The movie’s title comes from the short poem “Spring and Fall: To a Young Child” written by the Victorian-era poet Gerard Manley Hopkins. Ultimately, the poem states, death is sad because the observer of death will die as well (read the poem here). If you are not familiar with the poem and its resonance within the film’s drama, at some point in the film, an English teacher (Matthew Broderick) at the Manhattan private school of the film’s main character, Lisa Cohen (Paquin), will read it to his class. This occurs deep into the movie, long after one of the most harrowing death sequences committed to film is experienced by Lisa. The movie is a variation of that one statement that lingers over Lisa’s motivation to try to make the bus accident “right:” “I guess it was green,” she says regarding the traffic light a bus ran before running over and killing a pedestrian (Allison Janney). Lisa seems to save the bus driver’s (Mark Ruffalo) job, not to mention clear up her own contribution to his negligence, when she says “I guess it was green” to the traffic homicide investigator at the scene. “I guess it was green” makes for one warped way of twisting her perception of reality, which the audience knows, thanks to a cutaway to the light just before the crash, runs against her statement. The biggest truth of all, however, is death. There is no correcting that finality and the petite mort Lisa suffers as a result of holding the dying woman in her arms. The experience will prove unshakable no matter how Lisa tries to spin her life for the rest of the movie. The awareness of that resonates throughout the entire film and informs the drama to operatic heights.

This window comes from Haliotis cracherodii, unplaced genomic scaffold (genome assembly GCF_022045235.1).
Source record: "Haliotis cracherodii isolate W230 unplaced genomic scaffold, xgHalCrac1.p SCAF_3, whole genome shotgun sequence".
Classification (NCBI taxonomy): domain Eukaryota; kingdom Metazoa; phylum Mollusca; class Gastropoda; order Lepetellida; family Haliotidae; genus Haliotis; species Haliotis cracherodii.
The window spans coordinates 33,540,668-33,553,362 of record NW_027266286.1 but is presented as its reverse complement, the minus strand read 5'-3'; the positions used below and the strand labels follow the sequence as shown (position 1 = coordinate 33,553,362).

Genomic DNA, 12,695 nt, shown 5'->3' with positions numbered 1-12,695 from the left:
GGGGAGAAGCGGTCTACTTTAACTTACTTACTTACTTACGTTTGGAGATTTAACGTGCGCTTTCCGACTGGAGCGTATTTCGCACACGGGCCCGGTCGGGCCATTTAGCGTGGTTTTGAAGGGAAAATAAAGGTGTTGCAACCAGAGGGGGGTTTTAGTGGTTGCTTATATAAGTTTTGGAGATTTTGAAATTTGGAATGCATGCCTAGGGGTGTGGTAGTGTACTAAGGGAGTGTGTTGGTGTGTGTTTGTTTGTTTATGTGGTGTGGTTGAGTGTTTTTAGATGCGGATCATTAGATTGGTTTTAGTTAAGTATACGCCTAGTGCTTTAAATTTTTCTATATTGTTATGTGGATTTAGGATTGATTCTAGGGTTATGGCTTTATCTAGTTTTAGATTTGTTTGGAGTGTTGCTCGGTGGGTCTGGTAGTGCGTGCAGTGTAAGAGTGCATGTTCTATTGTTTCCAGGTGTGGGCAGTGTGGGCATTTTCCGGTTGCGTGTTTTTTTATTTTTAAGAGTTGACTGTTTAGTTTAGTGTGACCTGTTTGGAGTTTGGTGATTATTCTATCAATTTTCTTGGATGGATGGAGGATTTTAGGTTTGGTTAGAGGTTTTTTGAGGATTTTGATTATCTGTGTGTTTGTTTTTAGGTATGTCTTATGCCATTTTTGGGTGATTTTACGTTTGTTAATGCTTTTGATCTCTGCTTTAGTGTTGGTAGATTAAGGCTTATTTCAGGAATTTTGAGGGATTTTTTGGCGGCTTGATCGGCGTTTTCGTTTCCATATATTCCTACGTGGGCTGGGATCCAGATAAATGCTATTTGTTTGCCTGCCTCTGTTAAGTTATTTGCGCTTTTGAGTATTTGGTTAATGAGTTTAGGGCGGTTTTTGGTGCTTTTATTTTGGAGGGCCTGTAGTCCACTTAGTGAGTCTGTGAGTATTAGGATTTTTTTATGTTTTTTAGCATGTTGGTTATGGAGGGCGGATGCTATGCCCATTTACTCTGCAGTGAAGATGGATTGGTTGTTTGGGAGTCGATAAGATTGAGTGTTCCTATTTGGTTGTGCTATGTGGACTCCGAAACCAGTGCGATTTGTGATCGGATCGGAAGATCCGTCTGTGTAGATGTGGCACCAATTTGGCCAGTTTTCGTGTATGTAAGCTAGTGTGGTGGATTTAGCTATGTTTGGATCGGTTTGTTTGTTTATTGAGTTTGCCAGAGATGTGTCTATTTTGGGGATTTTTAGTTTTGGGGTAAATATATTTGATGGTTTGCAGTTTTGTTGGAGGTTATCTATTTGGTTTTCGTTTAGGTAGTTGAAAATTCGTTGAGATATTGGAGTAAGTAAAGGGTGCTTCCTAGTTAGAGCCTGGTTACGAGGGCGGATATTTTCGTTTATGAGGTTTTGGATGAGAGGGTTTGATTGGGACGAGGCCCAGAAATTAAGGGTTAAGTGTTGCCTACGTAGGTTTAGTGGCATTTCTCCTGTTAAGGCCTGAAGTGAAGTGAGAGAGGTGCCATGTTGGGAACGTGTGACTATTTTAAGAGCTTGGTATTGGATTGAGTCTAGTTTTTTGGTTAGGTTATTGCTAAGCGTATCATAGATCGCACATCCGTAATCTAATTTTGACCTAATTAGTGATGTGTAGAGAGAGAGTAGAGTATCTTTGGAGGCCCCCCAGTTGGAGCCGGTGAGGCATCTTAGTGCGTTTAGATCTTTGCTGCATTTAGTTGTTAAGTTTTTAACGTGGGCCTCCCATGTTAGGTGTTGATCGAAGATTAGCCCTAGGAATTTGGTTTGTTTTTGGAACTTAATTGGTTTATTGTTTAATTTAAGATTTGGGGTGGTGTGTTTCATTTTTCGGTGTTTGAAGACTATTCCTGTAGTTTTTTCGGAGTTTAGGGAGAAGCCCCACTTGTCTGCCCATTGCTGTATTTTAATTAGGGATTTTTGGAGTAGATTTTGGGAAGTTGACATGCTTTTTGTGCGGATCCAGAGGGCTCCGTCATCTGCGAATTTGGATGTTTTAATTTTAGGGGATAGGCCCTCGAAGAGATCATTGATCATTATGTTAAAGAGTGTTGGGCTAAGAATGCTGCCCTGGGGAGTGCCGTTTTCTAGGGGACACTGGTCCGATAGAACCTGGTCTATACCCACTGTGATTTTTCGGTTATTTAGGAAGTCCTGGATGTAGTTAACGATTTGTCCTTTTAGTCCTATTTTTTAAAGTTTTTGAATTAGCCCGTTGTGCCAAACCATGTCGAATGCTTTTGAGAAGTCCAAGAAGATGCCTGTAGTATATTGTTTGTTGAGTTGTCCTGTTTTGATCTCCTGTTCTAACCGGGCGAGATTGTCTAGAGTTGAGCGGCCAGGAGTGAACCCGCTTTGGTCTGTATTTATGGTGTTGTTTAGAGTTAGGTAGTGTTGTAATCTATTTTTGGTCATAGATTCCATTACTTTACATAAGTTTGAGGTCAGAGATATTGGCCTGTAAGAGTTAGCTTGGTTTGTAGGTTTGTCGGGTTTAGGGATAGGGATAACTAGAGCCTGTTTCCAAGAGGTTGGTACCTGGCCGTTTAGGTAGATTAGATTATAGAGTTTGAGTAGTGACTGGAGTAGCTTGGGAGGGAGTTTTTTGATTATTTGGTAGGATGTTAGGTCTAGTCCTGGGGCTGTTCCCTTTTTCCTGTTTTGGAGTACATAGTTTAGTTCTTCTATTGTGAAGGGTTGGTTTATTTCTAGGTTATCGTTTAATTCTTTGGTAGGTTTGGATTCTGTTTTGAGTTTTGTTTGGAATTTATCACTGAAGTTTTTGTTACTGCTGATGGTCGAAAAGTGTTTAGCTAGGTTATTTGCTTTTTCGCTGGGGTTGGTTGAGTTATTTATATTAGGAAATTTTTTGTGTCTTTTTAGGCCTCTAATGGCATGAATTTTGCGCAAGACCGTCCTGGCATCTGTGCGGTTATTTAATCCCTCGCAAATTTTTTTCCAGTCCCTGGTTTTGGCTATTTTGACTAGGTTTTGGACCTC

In order to emphasize perspective, Lonergan always positions his steady camera as if looking at people from the outside, never from the other character’s perspective. He takes it a step further by sometimes offering snippets of conversations from unseen characters, out of frame, totally off topic to the concerns of the main characters. At the police station, when Margaret tries to re-open the case and amend her statement, during a distant establishing shot of the building, you hear someone off camera, in some unseen, out-of-context conversation, say “My fucking cousin stole that shit.” During a slow pan over the high-rises of New York City, you hear a kid somewhere outside, again off camera, say, “It’s ‘Dashing through the snow,’” a meta comment on perception in the film if there ever was one. By allowing us to overhear other inconsequential conversations the main characters seem unaware of, Lonergan is reminding the audience that there are other people in this world with things to say and clarify. Even the honking of car horns in the distance as Monica Patterson lies dying in the street have a significance in showing the audience that life goes on despite one person’s death. To Lisa, a teenager on a journey toward her own fate, it becomes a revelation and an exercise in futility. “There’s people dying in the street!” she yells at her divorced actress mother Joan (J. Smith-Cameron) when the mother asks her why she is not showing much interest in the play she will star in and her new boyfriend Ramon (Jean Reno).